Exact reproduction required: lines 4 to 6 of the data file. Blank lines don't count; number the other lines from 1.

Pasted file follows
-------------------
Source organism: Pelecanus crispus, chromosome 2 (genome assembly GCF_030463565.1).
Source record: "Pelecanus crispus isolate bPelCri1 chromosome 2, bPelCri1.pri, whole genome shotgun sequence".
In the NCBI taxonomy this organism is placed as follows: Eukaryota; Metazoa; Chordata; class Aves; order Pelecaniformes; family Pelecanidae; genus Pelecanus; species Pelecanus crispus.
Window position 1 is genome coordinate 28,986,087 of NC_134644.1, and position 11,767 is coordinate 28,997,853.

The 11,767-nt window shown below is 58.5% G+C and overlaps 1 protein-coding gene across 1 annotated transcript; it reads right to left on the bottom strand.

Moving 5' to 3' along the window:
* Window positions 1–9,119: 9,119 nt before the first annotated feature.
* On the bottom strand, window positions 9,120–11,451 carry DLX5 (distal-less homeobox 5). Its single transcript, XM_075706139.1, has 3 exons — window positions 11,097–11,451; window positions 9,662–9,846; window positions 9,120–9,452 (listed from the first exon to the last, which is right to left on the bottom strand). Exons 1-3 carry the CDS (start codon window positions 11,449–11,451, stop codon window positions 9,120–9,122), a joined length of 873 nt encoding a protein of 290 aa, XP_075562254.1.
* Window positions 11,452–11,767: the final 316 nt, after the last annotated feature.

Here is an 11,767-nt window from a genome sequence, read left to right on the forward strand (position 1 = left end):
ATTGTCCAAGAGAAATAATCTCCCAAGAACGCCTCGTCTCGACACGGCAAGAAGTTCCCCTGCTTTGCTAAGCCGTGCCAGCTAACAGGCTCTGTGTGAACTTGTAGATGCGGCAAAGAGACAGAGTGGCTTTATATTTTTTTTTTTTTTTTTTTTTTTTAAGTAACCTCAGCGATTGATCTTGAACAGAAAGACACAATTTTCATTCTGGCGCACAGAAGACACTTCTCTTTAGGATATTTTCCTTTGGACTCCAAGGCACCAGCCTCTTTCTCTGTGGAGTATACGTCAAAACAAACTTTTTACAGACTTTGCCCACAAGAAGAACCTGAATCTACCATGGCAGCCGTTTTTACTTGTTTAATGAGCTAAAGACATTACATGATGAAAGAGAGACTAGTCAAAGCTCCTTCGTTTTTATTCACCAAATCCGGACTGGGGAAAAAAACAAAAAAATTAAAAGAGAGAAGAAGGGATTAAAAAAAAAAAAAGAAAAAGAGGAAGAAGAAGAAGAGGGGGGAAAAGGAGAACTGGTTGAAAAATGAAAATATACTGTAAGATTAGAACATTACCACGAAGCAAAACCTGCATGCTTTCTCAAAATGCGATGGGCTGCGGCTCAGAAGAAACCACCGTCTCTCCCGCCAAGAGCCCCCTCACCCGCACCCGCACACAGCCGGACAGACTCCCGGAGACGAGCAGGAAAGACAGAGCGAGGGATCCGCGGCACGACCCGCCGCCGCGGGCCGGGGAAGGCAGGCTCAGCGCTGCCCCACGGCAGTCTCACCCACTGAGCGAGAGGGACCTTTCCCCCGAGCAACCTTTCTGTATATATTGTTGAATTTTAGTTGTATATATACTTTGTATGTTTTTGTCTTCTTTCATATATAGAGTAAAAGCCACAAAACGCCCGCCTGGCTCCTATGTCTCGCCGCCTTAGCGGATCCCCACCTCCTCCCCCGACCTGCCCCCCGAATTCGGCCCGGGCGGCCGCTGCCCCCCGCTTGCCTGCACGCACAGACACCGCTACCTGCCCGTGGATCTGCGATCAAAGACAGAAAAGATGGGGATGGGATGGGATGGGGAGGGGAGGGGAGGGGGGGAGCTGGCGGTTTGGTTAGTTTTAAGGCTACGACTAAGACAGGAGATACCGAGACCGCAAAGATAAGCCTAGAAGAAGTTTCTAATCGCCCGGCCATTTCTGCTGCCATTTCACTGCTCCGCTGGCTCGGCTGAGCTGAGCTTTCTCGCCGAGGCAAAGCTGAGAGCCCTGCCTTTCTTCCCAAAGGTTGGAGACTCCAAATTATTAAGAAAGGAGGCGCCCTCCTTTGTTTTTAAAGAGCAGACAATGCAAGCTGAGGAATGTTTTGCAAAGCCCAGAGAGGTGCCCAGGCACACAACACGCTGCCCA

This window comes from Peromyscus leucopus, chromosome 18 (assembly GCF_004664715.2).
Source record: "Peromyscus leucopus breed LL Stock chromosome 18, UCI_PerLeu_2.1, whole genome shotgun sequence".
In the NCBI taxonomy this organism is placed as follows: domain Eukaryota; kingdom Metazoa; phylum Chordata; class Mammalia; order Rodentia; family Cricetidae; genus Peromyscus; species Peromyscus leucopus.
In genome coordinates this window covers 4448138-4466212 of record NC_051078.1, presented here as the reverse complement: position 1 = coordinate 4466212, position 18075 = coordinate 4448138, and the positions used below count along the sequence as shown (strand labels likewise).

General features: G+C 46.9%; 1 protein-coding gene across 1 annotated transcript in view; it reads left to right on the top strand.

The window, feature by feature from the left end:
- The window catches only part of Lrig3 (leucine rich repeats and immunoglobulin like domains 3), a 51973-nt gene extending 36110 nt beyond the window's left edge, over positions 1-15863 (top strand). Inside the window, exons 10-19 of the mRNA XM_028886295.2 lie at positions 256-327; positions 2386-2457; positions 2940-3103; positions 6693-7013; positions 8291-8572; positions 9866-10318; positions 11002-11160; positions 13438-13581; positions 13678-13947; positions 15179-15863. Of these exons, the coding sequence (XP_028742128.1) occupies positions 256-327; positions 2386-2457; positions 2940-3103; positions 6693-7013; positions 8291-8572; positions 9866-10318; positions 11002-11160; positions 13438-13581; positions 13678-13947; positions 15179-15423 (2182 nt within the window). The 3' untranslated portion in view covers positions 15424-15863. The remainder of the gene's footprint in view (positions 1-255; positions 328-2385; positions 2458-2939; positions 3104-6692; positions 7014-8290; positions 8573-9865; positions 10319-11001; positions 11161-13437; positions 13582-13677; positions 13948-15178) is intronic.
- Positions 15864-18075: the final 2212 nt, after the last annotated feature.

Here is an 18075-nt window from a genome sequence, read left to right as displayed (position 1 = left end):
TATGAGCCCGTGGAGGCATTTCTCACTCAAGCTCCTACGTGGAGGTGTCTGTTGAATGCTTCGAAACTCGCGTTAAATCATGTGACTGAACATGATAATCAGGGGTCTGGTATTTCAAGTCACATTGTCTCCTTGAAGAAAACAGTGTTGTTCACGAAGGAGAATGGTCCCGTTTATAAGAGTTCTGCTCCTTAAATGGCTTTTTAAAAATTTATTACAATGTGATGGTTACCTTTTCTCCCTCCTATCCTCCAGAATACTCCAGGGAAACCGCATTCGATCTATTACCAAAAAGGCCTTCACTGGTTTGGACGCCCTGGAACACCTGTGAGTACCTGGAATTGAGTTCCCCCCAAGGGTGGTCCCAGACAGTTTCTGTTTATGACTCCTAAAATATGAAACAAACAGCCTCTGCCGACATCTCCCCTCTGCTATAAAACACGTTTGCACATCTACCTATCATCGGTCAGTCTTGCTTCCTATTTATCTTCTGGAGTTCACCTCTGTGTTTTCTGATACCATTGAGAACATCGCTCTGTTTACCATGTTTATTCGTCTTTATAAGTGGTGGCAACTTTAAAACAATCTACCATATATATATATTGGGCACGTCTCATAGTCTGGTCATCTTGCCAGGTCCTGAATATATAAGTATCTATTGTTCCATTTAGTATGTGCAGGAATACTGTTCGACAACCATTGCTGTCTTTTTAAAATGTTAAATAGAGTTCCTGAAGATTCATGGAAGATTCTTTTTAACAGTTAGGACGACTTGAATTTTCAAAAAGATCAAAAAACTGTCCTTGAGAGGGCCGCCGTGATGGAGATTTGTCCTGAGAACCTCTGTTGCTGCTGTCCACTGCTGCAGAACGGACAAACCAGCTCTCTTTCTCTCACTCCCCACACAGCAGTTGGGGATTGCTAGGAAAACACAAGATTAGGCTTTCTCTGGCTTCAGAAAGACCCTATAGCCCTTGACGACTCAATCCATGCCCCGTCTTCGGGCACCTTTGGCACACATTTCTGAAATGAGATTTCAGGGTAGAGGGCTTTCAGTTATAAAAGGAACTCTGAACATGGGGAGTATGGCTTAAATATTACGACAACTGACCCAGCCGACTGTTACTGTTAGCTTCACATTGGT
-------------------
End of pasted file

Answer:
Window position 1 is genome coordinate 28,986,087 of NC_134644.1, and position 11,767 is coordinate 28,997,853.

The 11,767-nt window shown below is 58.5% G+C and overlaps 1 protein-coding gene across 1 annotated transcript; it reads right to left on the bottom strand.

Moving 5' to 3' along the window: